Google child porn tip helps put away sex offender

A convicted sex offender is going back to prison for a long time after a tip from Google led to his conviction on child pornography charges.

Federal prosecutors say 47-year-old Alan Kendrick — described in a court appearance earlier this year as a “danger to the community” —  has been ordered to serve 30 years in prison after admitting he received and distributed images of child pornography.

Besides the time behind bars, upon his eventual release from prison Kendrick will also be on supervised release for the rest of his life.

The U.S. Attorney’s Office says Kendrick was a registered sex offender on parole when Google reported to the National Center for Missing and Exploited Children in December that six images of suspected child pornography had been “associated” with a Google account.

When the center turned that report over to local police, a detective with the Ceres Police Department, a small city about 95 miles east of San Francisco, determined that the Google account had been accessed from homes in nearby Modesto and Escalon.

Kendrick was a registered sex offender on GPS location monitoring, so investigators used GPS records to confirm that he been at the Modesto and Escalon locations when the accounts had been accessed.

As part of plea deal with federal prosecutors, Kendrick admitted that between June and December 2013 he received and distributed images of child pornography.  In pleading guilty in May, he also admitted to engaging in a pattern of abuse or exploitation of a minor.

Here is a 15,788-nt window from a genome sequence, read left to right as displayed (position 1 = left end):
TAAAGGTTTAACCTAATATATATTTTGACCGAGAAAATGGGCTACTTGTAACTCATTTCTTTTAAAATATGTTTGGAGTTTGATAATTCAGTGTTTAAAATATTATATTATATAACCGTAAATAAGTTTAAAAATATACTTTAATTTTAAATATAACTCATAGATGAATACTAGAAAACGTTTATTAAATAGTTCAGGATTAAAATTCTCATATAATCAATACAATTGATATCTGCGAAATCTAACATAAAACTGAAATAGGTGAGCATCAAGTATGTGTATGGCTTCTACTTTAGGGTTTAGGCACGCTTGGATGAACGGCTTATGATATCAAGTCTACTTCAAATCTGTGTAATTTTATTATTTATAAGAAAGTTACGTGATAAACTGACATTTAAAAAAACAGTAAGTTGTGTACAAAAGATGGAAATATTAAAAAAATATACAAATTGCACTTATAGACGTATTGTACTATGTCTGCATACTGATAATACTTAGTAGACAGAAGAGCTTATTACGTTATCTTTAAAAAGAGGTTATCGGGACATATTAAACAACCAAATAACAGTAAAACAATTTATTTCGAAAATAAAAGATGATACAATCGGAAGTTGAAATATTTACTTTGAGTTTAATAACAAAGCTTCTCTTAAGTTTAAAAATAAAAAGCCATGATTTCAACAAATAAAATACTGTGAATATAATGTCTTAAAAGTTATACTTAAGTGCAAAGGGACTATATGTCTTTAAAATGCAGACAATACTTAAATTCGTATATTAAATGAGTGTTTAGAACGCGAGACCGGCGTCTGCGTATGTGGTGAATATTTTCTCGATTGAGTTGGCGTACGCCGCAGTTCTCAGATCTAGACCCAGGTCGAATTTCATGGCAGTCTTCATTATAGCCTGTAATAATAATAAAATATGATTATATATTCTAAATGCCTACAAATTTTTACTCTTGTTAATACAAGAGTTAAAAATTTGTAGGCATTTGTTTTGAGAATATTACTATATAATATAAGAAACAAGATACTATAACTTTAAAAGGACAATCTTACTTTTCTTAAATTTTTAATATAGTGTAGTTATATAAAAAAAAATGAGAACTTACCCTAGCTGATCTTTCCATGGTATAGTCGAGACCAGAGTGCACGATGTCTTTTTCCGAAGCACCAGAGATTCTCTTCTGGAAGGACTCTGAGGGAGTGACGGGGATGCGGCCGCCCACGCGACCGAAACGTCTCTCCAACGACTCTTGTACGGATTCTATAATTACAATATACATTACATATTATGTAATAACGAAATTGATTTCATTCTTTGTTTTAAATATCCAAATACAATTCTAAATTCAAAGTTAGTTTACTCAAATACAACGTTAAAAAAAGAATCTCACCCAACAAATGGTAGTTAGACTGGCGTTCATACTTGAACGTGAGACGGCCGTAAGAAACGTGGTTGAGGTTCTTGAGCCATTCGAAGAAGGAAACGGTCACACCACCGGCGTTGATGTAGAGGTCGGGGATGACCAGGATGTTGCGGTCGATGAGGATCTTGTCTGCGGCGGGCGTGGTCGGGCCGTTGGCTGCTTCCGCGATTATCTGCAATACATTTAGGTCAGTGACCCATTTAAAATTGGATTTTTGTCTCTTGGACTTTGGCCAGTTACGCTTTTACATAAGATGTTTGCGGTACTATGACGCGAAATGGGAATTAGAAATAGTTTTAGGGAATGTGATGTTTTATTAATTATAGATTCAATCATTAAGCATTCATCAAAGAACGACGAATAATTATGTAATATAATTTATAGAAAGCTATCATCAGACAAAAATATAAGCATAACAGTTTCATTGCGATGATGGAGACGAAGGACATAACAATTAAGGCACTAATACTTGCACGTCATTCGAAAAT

After Kendrick was sentenced, FBI Supervisory Special Agent Todd Irinaga said in a statement:

“This case is another example of the successful partnership among the corporate, nonprofit, and law enforcement community.  The report of Kendrick’s illicit activity, even though he was still on parole, was immediately routed to the Sacramento Valley High Tech Crimes Task Force. The team, in conjunction with California Department of Corrections and Rehabilitation and with significant assistance from the Ceres Police Department’s High Tech Crime unit, investigated this horrible crime and ensured successful prosecution of Kendrick for his crime that victimized innocent children.”

Google says on its “Google Sites Program Policies” site that it has a  “zero- tolerance policy against child sexual abuse imagery.”  And, Google warns:

“When we are aware of child sexual abuse imagery on this  product, that content will be removed and we will report it to the appropriate authorities.”

The organization that federal authorities say took the initial report — The National Center for Missing and Exploited Children — describes itself as nation’s clearinghouse on issues involving sexually exploited children.

The center says since its CyperTipLine was launched in 1998, through June of this year it has received more than 2.5 million reports of suspected child sexual exploitation.


John Marshall is an SFBay editor and producer and writer for San Francisco’s KGO Radio.  Follow him on Twitter@breakingnewsman.